Growing a business is actually a series of letting go. If you’re going to grow your business, there has to be a natural release of things. That really feels strange when you’re trying to acquire new work and new business and going from “give me more and more and more” to “less and less and less” because you’re delegating work as you grow…(or you eventually reach a point where don’t grow at all, and you have no personal time left.) As you scale your firm profitably, you’re letting go of responsibilities that you used to have. Virtually everyone who has successfully scaled any business knows this experience. I started brokering CPA firms in 2003. I was very much in that start-up phase. At the time, I was working long hours, and I really didn’t mind it. I enjoyed the work tremendously. For me to work from 7:00 in the morning until 10:00 at night really wasn’t a problem. I had no negativity towards those hours in the beginning.

Actually, my wife and I had several conversations before I started the business. We agreed that all my time was probably going to be required in that start-up phase for a year or so, and then it would need to taper off. The business grew swiftly, and we decided to take a nice family vacation. This was 2005, I believe, about two years after I had started up. Our children were fairly small. We took a cruise. We’d never been on a cruise before, so we figured we would try it out.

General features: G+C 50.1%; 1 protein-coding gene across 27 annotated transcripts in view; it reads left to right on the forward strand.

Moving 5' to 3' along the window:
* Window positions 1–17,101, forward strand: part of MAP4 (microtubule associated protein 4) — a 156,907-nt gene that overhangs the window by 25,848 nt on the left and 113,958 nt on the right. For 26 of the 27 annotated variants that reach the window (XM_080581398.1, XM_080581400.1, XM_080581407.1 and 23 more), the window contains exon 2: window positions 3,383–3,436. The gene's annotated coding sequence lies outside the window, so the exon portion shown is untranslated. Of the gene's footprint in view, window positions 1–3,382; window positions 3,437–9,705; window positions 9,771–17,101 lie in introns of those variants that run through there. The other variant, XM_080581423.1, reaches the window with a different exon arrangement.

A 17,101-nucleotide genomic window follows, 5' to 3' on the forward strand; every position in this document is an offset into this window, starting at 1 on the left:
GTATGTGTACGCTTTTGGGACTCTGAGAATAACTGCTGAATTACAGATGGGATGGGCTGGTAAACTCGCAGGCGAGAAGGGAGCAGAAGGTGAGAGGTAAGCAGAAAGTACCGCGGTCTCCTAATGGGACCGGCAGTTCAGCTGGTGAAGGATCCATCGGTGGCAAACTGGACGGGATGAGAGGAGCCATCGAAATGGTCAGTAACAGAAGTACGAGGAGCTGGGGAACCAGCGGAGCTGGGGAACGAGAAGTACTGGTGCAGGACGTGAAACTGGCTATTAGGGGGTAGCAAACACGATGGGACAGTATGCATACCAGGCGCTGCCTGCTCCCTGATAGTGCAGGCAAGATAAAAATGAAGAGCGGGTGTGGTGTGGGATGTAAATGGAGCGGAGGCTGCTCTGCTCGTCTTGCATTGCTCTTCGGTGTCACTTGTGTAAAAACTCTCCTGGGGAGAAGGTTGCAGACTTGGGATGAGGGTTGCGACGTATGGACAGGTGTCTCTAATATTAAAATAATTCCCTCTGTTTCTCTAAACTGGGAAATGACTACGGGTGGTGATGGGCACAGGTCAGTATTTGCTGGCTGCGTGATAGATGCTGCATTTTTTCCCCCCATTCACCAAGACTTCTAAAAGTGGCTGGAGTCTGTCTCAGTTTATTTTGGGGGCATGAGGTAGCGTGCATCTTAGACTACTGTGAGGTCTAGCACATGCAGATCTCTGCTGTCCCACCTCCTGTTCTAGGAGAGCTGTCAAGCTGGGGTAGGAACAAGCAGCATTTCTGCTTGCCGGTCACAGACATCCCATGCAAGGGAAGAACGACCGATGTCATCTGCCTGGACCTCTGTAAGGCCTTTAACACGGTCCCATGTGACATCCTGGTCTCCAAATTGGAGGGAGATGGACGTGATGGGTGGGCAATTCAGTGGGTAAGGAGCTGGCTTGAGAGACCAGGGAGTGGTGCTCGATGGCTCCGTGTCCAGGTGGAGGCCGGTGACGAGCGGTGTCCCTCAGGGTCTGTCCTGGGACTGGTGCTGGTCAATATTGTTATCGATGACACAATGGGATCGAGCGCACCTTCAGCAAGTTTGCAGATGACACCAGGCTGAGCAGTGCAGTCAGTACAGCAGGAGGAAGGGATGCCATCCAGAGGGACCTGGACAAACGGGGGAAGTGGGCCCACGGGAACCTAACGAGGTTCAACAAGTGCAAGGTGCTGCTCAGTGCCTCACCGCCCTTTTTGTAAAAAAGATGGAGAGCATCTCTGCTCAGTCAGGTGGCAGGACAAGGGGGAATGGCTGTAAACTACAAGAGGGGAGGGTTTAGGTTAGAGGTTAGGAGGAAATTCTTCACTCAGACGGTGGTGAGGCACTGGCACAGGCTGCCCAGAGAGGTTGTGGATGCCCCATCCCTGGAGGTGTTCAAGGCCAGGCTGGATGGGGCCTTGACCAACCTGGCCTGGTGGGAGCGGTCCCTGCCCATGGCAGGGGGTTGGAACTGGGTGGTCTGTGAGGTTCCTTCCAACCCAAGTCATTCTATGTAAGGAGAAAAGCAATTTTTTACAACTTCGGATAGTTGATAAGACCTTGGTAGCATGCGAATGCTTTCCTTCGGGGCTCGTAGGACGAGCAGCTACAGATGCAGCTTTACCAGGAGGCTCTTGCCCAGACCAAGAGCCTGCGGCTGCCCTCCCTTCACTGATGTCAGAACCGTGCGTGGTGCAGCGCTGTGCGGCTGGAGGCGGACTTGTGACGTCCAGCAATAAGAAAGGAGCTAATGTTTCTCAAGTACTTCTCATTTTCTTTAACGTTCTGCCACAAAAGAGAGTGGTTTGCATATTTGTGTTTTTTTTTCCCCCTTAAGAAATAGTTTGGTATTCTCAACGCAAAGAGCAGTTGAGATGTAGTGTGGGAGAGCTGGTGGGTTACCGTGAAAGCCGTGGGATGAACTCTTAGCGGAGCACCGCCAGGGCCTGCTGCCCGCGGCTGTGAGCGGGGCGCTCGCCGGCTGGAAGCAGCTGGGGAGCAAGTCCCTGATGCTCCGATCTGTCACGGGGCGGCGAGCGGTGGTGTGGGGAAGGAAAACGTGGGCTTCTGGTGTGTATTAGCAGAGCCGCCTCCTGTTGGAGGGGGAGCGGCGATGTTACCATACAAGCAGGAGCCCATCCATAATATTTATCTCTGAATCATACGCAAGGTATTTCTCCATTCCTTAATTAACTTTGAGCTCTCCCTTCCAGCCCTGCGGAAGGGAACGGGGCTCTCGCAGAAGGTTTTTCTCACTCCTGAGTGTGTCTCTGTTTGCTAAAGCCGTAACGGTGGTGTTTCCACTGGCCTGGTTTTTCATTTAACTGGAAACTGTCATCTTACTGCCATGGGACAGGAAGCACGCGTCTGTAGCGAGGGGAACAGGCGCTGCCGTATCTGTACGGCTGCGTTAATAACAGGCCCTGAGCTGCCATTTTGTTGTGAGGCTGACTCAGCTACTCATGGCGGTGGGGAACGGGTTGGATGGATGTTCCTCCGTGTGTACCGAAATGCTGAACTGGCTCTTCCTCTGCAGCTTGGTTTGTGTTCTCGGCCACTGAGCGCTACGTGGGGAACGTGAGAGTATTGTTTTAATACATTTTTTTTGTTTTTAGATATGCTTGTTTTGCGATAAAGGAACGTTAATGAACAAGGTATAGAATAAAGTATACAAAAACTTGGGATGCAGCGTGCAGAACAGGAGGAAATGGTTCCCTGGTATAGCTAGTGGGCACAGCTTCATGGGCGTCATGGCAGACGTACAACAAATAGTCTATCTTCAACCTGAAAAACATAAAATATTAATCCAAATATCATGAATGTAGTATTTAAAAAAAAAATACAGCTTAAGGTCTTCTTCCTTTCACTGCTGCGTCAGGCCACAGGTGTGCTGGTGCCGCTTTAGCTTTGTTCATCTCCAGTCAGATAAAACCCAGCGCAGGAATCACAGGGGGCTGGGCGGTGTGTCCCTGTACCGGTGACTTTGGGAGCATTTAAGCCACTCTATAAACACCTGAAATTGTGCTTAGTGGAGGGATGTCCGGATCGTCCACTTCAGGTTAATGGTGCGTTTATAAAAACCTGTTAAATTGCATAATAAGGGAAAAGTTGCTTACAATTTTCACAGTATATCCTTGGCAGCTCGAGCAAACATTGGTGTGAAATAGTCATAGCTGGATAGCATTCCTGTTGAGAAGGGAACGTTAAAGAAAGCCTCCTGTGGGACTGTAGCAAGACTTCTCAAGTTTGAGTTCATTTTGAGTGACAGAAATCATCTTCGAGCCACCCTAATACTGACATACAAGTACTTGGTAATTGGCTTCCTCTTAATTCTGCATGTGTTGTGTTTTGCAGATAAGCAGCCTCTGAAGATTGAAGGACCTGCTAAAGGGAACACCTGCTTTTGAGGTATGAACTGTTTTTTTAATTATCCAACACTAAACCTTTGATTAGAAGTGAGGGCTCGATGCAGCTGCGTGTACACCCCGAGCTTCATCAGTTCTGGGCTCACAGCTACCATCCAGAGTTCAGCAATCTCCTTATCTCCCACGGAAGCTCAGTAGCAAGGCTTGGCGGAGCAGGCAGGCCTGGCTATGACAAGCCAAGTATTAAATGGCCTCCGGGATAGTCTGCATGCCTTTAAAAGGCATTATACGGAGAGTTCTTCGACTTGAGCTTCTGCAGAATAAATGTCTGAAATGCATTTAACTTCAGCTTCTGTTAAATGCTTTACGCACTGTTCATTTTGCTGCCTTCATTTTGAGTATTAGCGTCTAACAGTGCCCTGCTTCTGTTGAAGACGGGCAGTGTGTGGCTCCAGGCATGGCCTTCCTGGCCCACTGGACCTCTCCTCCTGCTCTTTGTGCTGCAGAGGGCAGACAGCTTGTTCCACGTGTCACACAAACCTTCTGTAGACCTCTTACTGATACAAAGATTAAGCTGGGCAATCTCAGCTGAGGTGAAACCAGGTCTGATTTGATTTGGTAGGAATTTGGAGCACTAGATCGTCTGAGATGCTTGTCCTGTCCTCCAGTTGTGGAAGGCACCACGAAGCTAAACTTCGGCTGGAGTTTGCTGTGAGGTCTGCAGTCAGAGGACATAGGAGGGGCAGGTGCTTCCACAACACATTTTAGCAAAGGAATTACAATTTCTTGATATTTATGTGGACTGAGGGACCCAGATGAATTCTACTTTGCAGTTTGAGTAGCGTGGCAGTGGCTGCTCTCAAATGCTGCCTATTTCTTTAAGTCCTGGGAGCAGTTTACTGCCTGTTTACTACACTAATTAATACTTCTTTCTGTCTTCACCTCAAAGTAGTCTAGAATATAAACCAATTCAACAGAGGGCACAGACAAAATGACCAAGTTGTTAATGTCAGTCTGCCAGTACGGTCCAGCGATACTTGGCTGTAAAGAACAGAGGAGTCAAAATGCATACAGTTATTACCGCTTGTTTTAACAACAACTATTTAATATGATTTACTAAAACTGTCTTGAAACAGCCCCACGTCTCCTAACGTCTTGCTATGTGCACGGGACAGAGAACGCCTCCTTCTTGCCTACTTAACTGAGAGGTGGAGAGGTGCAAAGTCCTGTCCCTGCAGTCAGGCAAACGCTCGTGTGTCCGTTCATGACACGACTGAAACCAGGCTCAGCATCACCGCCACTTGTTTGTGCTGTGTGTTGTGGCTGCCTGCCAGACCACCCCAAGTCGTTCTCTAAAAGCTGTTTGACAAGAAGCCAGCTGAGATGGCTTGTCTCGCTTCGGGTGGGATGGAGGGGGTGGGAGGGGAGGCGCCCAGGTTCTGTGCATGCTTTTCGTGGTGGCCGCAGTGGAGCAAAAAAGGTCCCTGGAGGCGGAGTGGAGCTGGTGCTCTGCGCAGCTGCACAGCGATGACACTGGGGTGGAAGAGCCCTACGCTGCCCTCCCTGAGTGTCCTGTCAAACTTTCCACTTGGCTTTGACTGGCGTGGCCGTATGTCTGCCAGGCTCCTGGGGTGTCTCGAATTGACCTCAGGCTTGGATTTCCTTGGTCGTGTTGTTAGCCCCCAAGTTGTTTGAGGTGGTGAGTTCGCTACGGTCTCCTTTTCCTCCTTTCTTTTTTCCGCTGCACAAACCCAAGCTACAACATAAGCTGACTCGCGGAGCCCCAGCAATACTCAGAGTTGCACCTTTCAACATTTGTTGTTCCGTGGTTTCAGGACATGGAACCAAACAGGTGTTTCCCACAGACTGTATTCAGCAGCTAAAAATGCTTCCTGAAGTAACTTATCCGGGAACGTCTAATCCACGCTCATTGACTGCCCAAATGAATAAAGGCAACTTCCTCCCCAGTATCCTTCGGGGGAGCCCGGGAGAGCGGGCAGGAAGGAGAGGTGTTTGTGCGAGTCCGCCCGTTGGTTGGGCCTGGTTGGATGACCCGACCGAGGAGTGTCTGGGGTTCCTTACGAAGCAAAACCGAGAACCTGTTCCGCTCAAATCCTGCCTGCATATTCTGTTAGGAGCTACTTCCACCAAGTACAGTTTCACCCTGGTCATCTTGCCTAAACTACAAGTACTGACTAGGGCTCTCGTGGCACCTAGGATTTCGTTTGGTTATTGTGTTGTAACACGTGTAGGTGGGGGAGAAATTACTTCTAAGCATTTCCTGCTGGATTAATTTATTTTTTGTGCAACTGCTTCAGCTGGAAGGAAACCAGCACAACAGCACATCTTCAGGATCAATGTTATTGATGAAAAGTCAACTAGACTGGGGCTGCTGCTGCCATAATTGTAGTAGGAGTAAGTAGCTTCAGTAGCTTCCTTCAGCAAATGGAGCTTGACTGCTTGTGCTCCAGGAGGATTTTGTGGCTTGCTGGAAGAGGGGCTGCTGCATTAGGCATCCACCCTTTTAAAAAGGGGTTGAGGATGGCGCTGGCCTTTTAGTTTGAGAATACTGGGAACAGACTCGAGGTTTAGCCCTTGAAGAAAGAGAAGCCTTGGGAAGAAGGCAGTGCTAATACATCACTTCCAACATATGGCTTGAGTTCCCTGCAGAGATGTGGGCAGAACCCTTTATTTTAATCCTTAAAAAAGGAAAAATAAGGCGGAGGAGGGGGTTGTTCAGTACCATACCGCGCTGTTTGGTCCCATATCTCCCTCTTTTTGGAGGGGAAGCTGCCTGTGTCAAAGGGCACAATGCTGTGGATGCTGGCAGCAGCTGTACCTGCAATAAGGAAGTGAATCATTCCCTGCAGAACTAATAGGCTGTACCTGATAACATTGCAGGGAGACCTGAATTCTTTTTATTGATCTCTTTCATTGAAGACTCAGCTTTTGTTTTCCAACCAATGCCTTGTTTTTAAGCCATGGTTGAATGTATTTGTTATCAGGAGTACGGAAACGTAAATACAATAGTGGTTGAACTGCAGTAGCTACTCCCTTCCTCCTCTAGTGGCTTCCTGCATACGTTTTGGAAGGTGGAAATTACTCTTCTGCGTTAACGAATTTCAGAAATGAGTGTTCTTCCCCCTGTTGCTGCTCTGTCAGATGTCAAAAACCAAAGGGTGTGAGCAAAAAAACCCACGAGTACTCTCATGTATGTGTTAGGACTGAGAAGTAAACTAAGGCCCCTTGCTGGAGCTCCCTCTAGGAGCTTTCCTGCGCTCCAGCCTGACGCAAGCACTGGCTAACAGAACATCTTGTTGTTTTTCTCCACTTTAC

I took my laptop on this vacation. I would tell my wife, “I need to go check-in. I need to check my email.” You didn’t have WiFi all over the ship back then, so I went to the internet café, and I would check my email. Of course, I would tell my wife, “I’m only going to be 30 minutes or an hour.” Then I’d come back three hours later. She would be upset because she was taking care of our three children the entire time I was gone. This went on about every day of the trip.

The cruise ended, and we came back to the port. We were literally walking off the ship, and she looked me right in the eye and said, “If you ever take a laptop on another vacation again, I’m
throwing it in the water.” I knew she meant it. That was me pre-“unplugged” when on vacation.

What It’s Like Now

Fast forward to now, and I don’t even take my own cell phone on vacation. I swapped my laptop for a good book. We just go. Sometimes we’ll go for three weeks at a time. Next year, I’m thinking seriously about taking a longer, six-week break. I just put an email responder on and do the preparation tasks that we’ve mapped out. I go, and I enjoy my time off. I sleep like a king, and I completely unwind.

It takes a couple of days to stop thinking about things at work. Your brain has this momentum. It takes a little while to get into vacation mode, but once you get into that mode, I’ve found gears that I didn’t know I had. I’m a pretty hard-charging, hard-working person, but I have discovered that I have an unexpectedly slow, easy-going capability as well.

The first step is admitting that you can take a vacation. Your business will be there when you get back. If you’re not working all the time, it’s okay. Your business is not going to crumble behind you.


This is the first chapter in The Unplugged Vacation.  If you want to read the whole book, download it for free at 

The Unplugged Vacation